RSS FeedFacebookSearch
Gary Younge
Time to break silence

This Martin Luther King day it is time to break with tradition. Rather than endlessly replay his most famous speech - I have a dream - it might make more sense to concentrate on his most pertinent for our era - Beyond Vietnam: A Time to Break Silence.

King's views on racial harmony and how to achieve it remain key and his speech at the March on Washington - arguably one of the best ever delivered in the English language - remains vintage. But Americans have always found it easier to co-opt his views on racial equality - in principle although clearly not in practice - than they ever have his take on US imperialism.

After he spoke out against the war in Vietnam in 1967 his then deputy Andrew Young described the response thus:

"Nationally, the reaction was like a torrent of hate and venom. This man who had been respected worldwide as a Nobel Prize winner and as the only person in America who was advocating change without violence, suddenly applied his nonviolence ethic and practice to the realm of foreign policy. And no, people said, it's all right for black people to be nonviolent when they're dealing with white people, but white people don't need to be nonviolent when they're dealing with brown people. As a Nobel Prize winner we expected people not to agree with it, but to take it seriously. We didn't get that. We got an emotional outburst attacking his right to have an opinion."

Iraq is not Vietnam. But there are many clear parallels. Change China for Iran in this quote from King's speech delivered at the Riverside Church in New York on April 4 1967 and those parallels become clear.

"If we continue there will be no doubt in my mind and in the mind of the world that we have no honorable intentions in Vietnam. It will become clear that our minimal expectation is to occupy it as an American colony and men will not refrain from thinking that our maximum hope is to goad China into a war so that we may bomb her nuclear installations. If we do not stop our war against the people in Vietnam immediately, the world will be left with no alternative than to see this as some horribly clumsy and deadly game we have decided to play."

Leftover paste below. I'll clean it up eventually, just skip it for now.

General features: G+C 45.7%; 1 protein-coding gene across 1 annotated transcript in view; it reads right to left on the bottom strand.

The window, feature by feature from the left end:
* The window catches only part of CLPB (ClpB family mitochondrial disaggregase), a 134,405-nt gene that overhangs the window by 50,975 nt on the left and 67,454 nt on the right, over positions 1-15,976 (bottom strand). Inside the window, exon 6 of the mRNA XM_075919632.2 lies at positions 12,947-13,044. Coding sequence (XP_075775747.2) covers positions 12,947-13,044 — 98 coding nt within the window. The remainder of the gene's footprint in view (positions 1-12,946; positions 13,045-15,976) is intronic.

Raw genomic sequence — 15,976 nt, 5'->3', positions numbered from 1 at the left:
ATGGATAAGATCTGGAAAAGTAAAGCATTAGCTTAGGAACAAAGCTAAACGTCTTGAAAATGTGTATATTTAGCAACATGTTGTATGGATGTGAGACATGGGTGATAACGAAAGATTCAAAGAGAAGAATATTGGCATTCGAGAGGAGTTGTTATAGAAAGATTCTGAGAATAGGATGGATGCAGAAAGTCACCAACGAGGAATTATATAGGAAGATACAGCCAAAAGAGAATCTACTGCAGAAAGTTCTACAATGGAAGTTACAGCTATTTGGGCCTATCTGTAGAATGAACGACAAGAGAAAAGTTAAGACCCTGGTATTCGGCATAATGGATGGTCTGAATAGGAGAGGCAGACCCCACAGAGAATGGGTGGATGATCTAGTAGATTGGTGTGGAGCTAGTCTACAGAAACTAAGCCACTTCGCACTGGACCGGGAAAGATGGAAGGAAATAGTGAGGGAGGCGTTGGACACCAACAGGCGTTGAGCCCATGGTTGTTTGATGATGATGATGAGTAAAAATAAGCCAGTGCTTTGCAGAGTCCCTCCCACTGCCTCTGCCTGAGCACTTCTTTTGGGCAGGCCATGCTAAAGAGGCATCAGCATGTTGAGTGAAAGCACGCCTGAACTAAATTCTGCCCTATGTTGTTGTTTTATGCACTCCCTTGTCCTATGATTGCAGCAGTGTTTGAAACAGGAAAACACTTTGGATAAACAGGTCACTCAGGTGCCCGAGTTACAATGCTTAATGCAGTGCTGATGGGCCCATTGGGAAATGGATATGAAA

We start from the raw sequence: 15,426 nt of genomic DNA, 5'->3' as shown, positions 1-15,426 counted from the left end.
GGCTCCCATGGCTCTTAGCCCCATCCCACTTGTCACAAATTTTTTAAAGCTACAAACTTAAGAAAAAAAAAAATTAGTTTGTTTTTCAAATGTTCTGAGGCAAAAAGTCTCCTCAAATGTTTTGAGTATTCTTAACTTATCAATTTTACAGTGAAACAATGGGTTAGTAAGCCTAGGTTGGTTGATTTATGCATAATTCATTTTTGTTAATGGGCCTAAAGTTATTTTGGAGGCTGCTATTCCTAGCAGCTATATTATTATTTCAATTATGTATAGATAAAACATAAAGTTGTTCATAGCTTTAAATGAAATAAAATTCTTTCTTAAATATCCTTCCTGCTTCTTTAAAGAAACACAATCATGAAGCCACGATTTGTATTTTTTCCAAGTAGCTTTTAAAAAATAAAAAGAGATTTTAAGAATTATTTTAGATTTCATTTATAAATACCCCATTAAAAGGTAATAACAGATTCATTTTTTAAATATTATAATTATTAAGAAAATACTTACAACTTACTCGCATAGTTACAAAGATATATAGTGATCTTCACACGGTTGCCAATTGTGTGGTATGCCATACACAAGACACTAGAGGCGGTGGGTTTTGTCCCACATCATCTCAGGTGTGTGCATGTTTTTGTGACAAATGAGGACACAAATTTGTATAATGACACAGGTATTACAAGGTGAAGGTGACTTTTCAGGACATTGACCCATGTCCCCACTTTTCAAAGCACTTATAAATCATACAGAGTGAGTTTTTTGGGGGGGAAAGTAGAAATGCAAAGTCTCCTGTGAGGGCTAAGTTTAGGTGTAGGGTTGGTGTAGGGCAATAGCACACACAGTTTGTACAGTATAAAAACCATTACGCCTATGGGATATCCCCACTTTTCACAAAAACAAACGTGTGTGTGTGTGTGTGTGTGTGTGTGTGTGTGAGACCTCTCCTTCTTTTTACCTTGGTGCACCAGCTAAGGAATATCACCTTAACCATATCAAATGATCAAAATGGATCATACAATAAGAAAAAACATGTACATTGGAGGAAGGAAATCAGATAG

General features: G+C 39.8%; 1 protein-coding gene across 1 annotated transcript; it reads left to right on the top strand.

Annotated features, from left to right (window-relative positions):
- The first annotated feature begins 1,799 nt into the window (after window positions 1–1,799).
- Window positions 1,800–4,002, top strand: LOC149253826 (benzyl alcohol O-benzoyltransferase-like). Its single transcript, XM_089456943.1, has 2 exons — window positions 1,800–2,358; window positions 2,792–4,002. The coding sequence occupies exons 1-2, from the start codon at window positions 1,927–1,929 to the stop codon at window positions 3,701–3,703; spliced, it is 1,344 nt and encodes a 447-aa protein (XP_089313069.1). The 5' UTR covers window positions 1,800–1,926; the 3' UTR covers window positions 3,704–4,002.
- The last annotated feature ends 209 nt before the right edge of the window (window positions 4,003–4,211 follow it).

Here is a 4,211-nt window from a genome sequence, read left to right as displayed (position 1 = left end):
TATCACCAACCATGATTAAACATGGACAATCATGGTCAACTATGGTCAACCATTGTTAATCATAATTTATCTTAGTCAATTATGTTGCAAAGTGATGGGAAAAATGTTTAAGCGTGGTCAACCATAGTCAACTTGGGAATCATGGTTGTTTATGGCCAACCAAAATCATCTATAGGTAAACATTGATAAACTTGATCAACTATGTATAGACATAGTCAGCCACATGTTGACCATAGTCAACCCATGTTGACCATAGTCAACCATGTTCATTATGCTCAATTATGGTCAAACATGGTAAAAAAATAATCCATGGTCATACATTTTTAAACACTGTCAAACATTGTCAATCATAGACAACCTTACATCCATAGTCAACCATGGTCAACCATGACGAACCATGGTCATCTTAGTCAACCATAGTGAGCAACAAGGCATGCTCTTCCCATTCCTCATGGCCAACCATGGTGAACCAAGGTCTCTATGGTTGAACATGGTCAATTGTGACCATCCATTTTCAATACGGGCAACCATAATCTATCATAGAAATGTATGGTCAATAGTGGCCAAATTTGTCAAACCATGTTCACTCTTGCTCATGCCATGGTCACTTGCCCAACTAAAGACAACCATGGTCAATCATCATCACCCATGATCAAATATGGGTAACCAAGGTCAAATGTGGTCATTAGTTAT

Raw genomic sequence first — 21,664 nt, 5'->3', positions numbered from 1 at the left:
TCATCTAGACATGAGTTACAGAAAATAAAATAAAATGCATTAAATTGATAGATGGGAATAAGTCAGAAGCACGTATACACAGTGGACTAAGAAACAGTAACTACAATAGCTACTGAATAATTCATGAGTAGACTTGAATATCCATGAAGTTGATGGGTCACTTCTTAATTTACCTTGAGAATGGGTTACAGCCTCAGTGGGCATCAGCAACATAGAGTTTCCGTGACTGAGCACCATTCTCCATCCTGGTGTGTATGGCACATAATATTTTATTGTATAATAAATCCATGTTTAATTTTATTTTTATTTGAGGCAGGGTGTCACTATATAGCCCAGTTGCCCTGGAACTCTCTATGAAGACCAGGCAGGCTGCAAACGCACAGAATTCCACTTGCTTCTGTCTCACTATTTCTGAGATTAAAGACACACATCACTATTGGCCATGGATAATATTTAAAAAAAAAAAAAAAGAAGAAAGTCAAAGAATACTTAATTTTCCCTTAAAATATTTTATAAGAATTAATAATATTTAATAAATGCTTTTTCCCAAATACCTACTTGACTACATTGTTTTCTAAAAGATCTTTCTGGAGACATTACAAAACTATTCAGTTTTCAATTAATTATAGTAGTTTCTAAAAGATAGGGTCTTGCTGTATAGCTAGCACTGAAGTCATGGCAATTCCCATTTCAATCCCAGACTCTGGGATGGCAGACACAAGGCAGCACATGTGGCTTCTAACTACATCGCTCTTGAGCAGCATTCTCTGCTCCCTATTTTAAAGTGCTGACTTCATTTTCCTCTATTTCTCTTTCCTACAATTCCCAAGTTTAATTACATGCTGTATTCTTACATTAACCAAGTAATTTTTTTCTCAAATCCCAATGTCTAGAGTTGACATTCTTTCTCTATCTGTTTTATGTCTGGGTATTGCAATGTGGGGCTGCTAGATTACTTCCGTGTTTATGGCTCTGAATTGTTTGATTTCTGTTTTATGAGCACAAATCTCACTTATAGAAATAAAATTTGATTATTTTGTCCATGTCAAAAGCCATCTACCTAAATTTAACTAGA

© Gary Younge. All Rights reserved, site built with tlc
Stranger in a Strange Land – Encounters in the Disunited States
book review
'It often takes an outsider to look inside. This is especially true of the United States.'
 follow on twitter
RT @thefreedomi: 🚨 NEW: Saudi women’s rights activist & academic Salma al-Shehab was sentenced to 34 years in prison + 34 year travel ban f…
RT @LRB: #DawnFosterForever! On Thursday 15 September at the @LRBbookshop, @BizK1, @piercepenniless, Lynsey Hanley and @garyyounge will d…
RT @ShowunmiV: This is how we support Black women and girls https://t.co/8YmgV21zHo
RT @sonikkalogan: It's #DataPoint Pod Thursday! In this week's episode, I talk to @noraneus, @garyyounge and @Casey_J_Wooten about the U.S.…
RT @bgnoiseuk: Next month, @LRBbookshop will host an event to celebrate the life and work of Dawn Foster with @BizK1, @piercepenniless, Lyn…
Help me Twitter. The quote: ""You can cut all the flowers but you cannot keep Spring from coming." is most commonly… https://t.co/Xs7JkiOEd5
RT @the_hindu: #DataPoint | This Thursday, @sonikkalogan takes a look at the #US gun violence epidemic, as mass shootings continue to grow…
City workers get double-digit wage rises while lowest-paid see 1% increase - “Them’s the breaks” https://t.co/XeVyG72iA5
RT @LRBbookshop: On 15 Sept we'll host an evening celebrating the life and work of Dawn Foster, with @BizK1, @piercepenniless, Lynsey Hanle…
© Gary Younge. All Rights reserved, site built with tlc